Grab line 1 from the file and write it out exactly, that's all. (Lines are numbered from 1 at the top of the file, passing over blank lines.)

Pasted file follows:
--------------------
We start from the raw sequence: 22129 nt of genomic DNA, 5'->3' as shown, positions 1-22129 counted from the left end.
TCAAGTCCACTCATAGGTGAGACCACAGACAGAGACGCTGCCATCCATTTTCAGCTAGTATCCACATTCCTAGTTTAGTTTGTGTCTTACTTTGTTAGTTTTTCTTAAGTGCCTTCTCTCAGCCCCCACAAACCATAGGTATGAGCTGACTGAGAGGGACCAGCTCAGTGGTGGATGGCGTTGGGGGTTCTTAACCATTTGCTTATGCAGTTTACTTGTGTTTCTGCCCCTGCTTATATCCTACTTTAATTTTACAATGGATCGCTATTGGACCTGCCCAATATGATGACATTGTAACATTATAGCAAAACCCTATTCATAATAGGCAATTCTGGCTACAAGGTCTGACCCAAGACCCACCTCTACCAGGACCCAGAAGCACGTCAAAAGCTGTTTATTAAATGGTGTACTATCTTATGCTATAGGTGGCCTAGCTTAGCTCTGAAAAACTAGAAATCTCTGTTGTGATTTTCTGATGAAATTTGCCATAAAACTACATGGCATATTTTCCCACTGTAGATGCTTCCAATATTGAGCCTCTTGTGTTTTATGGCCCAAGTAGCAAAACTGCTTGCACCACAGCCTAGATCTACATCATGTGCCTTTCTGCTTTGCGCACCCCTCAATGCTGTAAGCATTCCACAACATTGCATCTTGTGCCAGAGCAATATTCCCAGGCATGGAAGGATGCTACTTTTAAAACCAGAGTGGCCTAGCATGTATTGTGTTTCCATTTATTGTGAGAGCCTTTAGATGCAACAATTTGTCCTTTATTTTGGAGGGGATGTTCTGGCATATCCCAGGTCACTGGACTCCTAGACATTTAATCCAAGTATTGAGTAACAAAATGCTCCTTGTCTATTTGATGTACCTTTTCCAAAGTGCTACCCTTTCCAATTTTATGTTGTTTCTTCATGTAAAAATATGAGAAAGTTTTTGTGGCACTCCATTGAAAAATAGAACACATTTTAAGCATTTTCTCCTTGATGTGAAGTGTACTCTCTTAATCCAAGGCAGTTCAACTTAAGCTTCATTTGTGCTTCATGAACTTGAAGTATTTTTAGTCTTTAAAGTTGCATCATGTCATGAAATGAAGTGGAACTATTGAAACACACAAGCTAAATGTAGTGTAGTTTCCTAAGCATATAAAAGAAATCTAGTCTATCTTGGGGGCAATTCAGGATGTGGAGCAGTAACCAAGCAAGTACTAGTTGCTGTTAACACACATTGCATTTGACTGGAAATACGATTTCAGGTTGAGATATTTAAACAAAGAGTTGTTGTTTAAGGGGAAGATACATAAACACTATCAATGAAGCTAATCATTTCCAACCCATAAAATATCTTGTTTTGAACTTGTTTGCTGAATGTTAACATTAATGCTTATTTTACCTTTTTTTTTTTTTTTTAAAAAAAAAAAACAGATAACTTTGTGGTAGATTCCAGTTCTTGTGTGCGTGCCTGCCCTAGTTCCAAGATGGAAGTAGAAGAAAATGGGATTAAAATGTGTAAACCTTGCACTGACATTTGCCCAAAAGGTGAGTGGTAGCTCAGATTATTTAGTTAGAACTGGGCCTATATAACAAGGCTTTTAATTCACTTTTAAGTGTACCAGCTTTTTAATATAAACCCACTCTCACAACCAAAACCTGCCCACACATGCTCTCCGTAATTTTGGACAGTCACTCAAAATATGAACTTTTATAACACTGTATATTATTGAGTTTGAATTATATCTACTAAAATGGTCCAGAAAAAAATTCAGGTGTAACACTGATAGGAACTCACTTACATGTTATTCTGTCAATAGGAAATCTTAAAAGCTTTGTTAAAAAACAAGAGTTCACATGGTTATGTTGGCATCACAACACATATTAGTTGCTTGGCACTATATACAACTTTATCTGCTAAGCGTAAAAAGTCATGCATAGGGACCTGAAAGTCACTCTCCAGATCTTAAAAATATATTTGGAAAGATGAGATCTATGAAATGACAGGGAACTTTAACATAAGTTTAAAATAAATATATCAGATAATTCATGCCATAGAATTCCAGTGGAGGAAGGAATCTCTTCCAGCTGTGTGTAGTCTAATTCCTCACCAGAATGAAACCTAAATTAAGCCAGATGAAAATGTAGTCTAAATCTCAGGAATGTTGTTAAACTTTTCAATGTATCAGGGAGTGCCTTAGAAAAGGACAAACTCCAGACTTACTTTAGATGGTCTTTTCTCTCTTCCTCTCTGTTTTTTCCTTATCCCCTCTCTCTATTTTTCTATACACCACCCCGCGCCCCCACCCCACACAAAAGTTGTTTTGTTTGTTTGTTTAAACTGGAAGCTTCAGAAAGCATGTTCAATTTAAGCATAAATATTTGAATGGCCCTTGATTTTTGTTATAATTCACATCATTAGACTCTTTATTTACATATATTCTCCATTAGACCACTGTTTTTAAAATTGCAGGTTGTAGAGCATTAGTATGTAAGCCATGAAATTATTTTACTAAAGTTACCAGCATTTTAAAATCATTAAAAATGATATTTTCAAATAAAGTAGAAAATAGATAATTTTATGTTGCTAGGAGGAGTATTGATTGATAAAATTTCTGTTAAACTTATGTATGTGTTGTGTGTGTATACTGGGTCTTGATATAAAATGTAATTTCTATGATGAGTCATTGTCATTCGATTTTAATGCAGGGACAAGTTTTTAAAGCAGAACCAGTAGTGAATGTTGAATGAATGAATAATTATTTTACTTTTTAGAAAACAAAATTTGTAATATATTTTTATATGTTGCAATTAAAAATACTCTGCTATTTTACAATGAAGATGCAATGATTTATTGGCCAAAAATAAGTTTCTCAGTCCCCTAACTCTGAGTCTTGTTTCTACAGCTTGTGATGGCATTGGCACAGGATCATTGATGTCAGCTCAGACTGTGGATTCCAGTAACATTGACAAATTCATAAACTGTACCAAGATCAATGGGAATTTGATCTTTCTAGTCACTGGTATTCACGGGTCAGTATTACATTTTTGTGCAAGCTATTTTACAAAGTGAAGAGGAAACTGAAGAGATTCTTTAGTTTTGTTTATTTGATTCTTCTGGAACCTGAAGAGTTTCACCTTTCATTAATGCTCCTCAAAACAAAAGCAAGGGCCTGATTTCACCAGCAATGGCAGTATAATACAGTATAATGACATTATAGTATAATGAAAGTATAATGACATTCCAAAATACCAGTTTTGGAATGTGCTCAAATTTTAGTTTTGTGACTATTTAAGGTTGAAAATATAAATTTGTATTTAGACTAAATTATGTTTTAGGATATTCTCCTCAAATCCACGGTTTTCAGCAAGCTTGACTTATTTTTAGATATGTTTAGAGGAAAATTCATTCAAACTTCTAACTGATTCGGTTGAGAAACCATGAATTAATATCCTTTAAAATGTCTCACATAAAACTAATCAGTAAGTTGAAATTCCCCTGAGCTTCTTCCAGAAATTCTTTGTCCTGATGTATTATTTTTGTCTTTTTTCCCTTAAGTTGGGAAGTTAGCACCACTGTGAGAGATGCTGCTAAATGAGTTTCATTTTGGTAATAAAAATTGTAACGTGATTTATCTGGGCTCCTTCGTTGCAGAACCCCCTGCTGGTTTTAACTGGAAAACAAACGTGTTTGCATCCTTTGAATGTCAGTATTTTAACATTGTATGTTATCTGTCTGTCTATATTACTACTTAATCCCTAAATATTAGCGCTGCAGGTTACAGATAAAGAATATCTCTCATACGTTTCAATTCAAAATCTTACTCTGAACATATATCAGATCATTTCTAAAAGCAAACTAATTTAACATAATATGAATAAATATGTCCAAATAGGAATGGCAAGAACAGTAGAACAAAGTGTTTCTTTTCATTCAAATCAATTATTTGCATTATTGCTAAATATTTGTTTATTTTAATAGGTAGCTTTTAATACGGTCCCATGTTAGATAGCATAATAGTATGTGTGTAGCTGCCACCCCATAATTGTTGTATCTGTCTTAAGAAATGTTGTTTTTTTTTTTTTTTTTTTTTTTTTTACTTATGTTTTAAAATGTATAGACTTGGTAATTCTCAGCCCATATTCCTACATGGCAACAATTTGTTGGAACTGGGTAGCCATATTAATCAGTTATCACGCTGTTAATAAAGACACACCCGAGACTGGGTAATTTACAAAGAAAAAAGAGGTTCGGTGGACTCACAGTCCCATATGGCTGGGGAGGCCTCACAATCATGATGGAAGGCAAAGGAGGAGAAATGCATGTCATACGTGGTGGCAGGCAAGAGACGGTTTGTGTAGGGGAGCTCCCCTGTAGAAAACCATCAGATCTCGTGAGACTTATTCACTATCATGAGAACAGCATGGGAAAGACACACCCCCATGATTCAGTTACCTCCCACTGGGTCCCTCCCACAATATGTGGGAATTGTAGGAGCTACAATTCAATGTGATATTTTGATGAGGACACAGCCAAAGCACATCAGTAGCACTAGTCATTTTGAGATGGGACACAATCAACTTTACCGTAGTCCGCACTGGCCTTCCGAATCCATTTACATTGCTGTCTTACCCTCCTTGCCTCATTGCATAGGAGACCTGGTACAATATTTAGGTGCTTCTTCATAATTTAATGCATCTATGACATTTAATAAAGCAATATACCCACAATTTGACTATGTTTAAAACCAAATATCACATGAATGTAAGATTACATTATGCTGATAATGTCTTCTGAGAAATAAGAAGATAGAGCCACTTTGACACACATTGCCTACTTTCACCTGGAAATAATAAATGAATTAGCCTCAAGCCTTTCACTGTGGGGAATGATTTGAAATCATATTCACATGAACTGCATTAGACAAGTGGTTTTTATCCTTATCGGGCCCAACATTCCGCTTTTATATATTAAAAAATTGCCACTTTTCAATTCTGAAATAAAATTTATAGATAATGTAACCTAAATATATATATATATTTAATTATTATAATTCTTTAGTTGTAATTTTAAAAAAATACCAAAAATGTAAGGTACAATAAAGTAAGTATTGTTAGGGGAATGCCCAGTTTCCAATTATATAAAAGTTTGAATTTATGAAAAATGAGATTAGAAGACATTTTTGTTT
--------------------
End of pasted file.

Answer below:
We start from the raw sequence: 22129 nt of genomic DNA, 5'->3' as shown, positions 1-22129 counted from the left end.